The federal estate and gift taxes are the most outrageous excesses of the tax code, which is in urgent need of comprehensive reforms. A hard working small business owner toils for an entire lifetime, pays income tax, state taxes and other federal deductions on all earnings and builds up a business with appreciated value. Only to find that when the time comes to transfer the business to children or heirs, the IRS wants to slash the value of the business and collect it’s share of the transaction, in the form of the estate tax for the deceased and the gift tax for living transfers.
The gift tax exemption is frozen to estate values below $1 million. The estate tax is effectively fixed at 45% for values above $2 million. This exemption limit is slated to increase to $3.5 million in 2009 and totally repealed in 2010. After which the amendment expires in 2011 at which time a transfer of estate valued above $1 million would be liable to pay the federal estate tax.
To summarize, current exemption limit is $2 million, increases to $3.5 million in 2009, gets totally abolished in 2010 and is enforced again for 2011 for amounts above $1 million. Further confusing the issue is whether or not Congress intends to make any further changes, which is highly likely. At this stage, it is difficult to predict what the estate tax will be, starting 2009 under the new Congress after the scheduled elections. However it may be, outlined below are certain strategies for reducing the estate tax burden placed on transfers of family owned businesses from one generation to the next.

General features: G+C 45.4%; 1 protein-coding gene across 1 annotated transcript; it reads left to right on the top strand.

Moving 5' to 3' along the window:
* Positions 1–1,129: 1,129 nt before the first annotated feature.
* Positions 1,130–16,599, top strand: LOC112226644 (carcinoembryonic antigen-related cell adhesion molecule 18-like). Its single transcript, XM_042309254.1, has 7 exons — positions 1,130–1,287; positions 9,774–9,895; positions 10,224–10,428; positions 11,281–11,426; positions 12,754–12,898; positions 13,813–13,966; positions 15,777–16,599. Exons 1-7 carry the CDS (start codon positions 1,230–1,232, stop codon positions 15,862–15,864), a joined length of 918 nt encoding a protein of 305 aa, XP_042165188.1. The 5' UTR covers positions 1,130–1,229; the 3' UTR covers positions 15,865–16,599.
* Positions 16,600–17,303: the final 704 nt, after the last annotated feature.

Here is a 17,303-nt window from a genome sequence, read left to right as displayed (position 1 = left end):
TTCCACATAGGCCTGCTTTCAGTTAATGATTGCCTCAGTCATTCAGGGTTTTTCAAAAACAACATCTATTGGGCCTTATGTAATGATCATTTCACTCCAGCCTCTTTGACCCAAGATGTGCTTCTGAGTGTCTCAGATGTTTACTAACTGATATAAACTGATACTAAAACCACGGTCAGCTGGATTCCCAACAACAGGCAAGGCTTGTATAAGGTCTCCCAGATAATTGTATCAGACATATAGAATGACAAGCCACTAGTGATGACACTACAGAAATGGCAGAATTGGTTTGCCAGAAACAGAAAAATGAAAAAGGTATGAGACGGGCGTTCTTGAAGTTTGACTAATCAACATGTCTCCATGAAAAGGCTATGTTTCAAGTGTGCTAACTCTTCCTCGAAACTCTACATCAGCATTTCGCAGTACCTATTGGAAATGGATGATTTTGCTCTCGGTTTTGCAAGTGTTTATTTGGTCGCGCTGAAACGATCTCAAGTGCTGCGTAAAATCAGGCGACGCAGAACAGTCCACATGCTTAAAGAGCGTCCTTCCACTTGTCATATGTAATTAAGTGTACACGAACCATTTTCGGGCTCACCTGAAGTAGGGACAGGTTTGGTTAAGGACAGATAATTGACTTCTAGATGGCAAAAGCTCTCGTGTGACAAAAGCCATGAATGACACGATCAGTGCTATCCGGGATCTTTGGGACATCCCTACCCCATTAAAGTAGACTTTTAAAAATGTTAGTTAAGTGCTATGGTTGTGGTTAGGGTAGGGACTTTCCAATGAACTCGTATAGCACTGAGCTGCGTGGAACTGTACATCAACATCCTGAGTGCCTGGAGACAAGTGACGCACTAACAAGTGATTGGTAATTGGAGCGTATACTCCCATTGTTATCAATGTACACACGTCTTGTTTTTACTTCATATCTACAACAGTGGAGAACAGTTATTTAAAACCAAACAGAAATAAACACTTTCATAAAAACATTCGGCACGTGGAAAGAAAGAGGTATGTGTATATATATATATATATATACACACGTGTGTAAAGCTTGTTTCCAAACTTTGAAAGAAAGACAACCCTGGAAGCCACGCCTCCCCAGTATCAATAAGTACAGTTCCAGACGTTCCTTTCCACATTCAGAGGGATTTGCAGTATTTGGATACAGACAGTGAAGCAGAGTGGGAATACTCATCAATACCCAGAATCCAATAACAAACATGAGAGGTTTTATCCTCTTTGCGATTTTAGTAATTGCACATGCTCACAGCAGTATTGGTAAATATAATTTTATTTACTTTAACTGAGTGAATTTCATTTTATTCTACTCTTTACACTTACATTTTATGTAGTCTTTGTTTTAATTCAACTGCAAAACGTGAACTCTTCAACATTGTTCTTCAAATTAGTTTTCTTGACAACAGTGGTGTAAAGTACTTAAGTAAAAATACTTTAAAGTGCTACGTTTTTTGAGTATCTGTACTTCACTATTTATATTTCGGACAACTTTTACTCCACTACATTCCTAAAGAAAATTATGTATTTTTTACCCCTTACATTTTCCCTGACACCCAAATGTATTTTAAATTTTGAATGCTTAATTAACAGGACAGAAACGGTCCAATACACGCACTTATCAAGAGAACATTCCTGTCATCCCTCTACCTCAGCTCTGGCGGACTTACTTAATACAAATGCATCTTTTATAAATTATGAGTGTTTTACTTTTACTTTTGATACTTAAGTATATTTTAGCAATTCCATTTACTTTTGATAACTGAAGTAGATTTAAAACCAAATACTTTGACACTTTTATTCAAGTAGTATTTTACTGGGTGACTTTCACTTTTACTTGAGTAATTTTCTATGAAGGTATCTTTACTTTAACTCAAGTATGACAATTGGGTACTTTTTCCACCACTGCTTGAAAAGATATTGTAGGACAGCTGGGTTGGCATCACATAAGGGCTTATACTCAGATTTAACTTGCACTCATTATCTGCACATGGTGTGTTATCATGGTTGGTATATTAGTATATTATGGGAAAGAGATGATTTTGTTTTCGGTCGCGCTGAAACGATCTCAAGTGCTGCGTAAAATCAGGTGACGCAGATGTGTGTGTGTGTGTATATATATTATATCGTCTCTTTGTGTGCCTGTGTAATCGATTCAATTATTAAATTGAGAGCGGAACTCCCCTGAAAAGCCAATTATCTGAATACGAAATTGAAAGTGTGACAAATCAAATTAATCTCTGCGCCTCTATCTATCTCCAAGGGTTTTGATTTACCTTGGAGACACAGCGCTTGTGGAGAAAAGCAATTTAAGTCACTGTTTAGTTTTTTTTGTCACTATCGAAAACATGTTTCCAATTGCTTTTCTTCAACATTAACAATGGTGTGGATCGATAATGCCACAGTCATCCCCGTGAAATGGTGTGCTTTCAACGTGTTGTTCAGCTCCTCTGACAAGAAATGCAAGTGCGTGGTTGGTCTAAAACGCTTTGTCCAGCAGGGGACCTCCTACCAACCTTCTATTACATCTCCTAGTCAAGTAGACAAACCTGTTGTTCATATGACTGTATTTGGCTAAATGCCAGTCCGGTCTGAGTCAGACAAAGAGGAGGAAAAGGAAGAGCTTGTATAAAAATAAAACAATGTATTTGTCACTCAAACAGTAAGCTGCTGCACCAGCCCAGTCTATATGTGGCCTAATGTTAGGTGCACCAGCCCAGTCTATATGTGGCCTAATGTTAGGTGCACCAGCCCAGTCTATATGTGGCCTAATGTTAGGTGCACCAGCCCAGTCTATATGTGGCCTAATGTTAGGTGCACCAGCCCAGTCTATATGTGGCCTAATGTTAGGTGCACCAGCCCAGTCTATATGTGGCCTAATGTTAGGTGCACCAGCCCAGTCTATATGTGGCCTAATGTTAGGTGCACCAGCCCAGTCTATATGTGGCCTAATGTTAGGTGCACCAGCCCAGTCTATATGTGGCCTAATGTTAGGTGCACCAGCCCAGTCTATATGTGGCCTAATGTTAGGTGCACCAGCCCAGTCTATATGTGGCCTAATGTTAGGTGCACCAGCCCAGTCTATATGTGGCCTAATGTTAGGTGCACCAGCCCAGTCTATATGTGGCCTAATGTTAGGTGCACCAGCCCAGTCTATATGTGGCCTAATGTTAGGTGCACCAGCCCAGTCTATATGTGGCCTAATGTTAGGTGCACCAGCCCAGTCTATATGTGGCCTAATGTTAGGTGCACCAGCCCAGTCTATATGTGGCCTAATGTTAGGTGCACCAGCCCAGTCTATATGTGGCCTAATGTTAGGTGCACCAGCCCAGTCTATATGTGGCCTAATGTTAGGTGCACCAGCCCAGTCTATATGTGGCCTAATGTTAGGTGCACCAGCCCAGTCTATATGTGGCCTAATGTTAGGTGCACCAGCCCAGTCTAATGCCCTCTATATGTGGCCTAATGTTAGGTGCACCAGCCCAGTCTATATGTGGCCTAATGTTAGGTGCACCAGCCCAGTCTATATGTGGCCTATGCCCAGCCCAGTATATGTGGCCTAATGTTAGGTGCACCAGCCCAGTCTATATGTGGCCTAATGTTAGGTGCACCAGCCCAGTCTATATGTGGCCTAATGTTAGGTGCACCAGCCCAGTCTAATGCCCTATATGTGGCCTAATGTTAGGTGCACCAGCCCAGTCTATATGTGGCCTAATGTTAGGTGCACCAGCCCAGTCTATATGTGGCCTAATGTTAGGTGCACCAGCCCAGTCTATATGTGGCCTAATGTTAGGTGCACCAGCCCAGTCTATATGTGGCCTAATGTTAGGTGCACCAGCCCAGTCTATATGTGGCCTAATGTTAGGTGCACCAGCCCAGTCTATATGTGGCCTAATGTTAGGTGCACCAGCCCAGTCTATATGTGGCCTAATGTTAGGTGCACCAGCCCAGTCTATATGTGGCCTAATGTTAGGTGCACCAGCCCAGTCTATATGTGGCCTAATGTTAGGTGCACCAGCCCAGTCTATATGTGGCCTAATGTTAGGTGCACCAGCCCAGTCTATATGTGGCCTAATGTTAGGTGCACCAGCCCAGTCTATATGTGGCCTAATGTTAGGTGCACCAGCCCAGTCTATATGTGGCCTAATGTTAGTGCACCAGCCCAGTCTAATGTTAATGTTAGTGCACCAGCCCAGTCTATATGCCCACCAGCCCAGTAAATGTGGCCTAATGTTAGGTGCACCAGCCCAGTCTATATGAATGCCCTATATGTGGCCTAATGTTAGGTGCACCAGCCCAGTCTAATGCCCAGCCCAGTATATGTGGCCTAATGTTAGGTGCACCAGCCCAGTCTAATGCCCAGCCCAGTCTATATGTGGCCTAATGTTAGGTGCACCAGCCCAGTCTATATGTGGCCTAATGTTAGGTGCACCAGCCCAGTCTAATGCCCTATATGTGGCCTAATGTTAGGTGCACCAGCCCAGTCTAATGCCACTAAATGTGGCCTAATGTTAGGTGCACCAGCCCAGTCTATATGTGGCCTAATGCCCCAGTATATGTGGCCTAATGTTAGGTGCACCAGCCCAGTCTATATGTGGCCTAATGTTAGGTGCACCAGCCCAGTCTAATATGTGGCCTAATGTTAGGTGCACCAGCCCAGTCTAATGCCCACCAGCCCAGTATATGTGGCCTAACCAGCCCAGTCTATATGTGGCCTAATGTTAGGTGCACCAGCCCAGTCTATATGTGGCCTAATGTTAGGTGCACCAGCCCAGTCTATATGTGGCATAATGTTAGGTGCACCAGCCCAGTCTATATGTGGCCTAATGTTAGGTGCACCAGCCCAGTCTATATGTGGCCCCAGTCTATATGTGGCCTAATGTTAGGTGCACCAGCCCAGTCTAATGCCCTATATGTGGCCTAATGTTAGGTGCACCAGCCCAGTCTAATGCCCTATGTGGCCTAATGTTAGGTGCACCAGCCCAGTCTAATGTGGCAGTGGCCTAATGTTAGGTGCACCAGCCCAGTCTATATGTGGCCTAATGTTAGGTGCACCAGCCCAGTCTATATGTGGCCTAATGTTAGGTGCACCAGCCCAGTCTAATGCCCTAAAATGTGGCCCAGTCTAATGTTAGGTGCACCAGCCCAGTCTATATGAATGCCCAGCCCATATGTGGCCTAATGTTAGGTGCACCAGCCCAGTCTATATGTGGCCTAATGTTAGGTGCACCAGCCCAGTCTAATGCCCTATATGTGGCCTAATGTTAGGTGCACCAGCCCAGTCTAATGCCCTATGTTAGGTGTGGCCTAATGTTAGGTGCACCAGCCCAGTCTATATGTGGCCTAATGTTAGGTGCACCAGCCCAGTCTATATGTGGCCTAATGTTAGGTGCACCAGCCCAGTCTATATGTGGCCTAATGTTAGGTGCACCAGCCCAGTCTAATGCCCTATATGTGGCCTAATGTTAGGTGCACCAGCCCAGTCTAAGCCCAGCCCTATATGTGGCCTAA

If you set up the right business structure, such as a family limited partnership or family limited liability company, that gives the owner significantly more control over disposal of assets and estate planning. Secondly, you can make use of valuation adjustments. These arise out of the difference an investor might be willing to pay for a part of the business, as opposed to the value of that part of the business when compared as a whole. For example, if you have a business worth a million dollars, and you plan to sell a part, say 25% to an investor, the investor might not be willing to pay $250,000 for this. If he pays less than this amount, the difference between the percentile value and the actual amount paid is the valuation adjustment, which can be used as an estate tax reduction.
Try to hold and build up liquid assets such as insurance policies and other investment vehicles with valid tax deductions within the family limited company, though the IRS tends to scrutinize such business held investments very closely. In any case, you are advised to consult with your financial planner or CPA before you start implementing estate planning for your family business. The issue is not to avoid tax, or find loopholes in the U.S. Internal Revenue code, but plan and build your business in such a way that you fit into the bracket with the smallest tax liability, and are able to invest, or divest, the proceeds in such a way that the maximum benefits go to your heirs, instead of the taxman.